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Poster

Strategic Usage in a Multi-Learner Setting

Eliot Shekhtman · Sarah Dean

MR1 & MR2 - Number 12
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Sat 4 May 6 a.m. PDT — 8:30 a.m. PDT

Abstract:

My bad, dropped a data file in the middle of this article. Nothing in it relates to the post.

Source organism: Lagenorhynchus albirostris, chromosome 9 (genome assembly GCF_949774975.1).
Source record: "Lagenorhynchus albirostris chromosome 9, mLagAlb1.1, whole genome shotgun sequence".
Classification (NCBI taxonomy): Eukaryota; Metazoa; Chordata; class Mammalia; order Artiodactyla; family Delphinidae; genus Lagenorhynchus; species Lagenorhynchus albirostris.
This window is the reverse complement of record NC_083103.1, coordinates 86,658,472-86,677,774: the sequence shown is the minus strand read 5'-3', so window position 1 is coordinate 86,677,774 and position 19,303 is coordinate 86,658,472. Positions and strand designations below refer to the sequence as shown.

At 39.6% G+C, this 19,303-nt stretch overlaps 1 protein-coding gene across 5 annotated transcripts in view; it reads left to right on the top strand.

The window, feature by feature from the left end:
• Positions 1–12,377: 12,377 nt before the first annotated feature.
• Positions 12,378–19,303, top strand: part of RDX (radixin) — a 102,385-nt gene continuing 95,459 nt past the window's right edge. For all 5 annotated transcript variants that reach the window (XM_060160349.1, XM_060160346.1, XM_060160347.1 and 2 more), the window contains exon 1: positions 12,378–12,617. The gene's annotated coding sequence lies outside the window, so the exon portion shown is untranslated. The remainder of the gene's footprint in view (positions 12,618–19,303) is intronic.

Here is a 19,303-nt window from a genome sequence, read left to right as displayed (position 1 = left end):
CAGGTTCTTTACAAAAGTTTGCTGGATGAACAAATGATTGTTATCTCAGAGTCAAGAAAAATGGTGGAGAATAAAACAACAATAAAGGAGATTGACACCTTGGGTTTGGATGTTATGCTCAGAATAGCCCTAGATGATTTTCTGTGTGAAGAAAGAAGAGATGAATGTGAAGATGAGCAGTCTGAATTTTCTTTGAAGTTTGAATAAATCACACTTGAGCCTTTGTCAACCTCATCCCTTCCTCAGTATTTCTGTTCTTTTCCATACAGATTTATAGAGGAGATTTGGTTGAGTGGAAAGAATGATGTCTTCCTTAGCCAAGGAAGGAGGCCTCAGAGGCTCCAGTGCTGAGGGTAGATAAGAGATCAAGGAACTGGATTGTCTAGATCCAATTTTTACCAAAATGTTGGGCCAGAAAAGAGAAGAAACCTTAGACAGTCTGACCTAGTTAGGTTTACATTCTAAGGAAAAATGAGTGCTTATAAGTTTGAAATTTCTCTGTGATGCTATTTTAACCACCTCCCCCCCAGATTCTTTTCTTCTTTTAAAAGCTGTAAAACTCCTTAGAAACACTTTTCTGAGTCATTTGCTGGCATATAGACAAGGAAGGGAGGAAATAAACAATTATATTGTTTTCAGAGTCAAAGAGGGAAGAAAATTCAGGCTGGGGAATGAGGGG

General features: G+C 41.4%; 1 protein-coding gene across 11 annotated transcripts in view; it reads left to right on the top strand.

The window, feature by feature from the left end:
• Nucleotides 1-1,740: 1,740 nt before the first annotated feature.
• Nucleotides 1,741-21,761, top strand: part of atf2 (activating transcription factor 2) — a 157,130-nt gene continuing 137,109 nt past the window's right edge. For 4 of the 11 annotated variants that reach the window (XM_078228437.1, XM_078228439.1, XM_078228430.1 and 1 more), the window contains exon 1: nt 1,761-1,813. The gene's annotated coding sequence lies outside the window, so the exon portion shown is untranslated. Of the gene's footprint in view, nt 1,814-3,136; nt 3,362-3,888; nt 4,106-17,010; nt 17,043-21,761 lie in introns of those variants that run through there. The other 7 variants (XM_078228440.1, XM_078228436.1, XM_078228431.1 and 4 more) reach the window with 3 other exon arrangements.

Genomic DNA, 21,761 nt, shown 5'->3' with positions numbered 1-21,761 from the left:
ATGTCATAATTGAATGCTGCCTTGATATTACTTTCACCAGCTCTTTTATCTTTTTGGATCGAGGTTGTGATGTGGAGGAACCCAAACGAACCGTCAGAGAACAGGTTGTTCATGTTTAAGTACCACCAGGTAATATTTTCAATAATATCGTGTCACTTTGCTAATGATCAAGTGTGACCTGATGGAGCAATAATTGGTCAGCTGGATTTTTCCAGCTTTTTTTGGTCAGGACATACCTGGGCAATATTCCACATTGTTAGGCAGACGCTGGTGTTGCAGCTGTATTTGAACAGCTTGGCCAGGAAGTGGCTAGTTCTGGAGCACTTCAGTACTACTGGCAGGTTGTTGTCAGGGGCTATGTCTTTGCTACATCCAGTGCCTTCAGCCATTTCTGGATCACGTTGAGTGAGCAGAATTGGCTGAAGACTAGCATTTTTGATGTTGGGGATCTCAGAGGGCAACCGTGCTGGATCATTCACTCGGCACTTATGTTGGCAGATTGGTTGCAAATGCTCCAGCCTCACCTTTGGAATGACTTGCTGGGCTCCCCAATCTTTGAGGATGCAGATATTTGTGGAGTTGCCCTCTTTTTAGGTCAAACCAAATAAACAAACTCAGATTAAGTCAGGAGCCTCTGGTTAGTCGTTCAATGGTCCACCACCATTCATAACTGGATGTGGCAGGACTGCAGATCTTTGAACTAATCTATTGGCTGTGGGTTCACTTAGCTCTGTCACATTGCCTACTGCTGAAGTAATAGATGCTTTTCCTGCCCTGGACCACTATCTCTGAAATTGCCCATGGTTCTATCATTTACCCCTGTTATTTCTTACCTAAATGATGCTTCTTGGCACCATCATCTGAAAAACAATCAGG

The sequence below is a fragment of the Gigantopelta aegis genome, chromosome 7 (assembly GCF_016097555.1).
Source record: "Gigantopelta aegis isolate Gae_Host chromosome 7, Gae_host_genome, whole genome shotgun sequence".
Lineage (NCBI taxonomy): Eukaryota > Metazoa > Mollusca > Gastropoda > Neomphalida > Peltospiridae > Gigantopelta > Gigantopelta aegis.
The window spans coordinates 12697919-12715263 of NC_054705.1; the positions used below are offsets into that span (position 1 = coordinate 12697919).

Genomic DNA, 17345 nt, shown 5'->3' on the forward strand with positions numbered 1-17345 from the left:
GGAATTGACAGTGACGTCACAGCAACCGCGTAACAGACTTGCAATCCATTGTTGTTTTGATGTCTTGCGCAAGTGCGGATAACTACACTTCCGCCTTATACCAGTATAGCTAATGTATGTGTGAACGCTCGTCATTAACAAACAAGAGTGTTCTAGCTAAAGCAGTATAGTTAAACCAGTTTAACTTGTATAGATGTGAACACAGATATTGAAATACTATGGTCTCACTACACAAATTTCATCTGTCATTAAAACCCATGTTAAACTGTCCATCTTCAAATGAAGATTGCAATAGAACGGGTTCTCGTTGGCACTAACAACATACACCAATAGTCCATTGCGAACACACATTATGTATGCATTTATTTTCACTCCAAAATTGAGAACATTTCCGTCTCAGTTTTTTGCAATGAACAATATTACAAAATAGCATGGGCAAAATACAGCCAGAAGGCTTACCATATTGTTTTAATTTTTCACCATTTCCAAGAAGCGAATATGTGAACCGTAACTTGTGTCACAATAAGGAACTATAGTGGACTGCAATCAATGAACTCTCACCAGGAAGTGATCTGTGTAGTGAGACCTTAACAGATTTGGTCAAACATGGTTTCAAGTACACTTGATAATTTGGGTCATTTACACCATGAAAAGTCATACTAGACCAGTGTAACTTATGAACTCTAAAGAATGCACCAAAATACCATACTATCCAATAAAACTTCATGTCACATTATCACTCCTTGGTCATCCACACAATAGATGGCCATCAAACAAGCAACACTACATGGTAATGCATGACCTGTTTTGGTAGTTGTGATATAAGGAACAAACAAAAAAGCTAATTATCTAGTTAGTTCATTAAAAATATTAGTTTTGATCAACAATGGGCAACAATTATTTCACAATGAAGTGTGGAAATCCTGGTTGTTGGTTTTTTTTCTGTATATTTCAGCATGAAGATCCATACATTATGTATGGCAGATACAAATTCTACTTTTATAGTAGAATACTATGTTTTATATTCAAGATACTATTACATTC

Real-world systems often involve some pool of users choosing between a set of services. With the increase in popularity of online learning algorithms, these services can now self-optimize, leveraging data collected on users to maximize some reward such as service quality. On the flipside, users may strategically choose which services to use in order to pursue their own reward functions, in the process wielding power over which services can see and use their data. Extensive prior research has been conducted on the effects of strategic users in single-service settings, with strategic behavior manifesting in the manipulation of observable features to achieve a desired classification; however, this can often be costly or unattainable for users and fails to capture the full behavior of multi-service dynamic systems. As such, we analyze a setting in which strategic users choose among several available services in order to pursue positive classifications, while services seek to minimize loss functions on their observations. We focus our analysis on realizable settings, and show that naive retraining can still lead to oscillation even if all users are observed at different times; however, if this retraining uses memory of past observations, convergent behavior can be guaranteed for certain loss function classes. We provide results obtained from synthetic and real-world data to empirically validate our theoretical findings.

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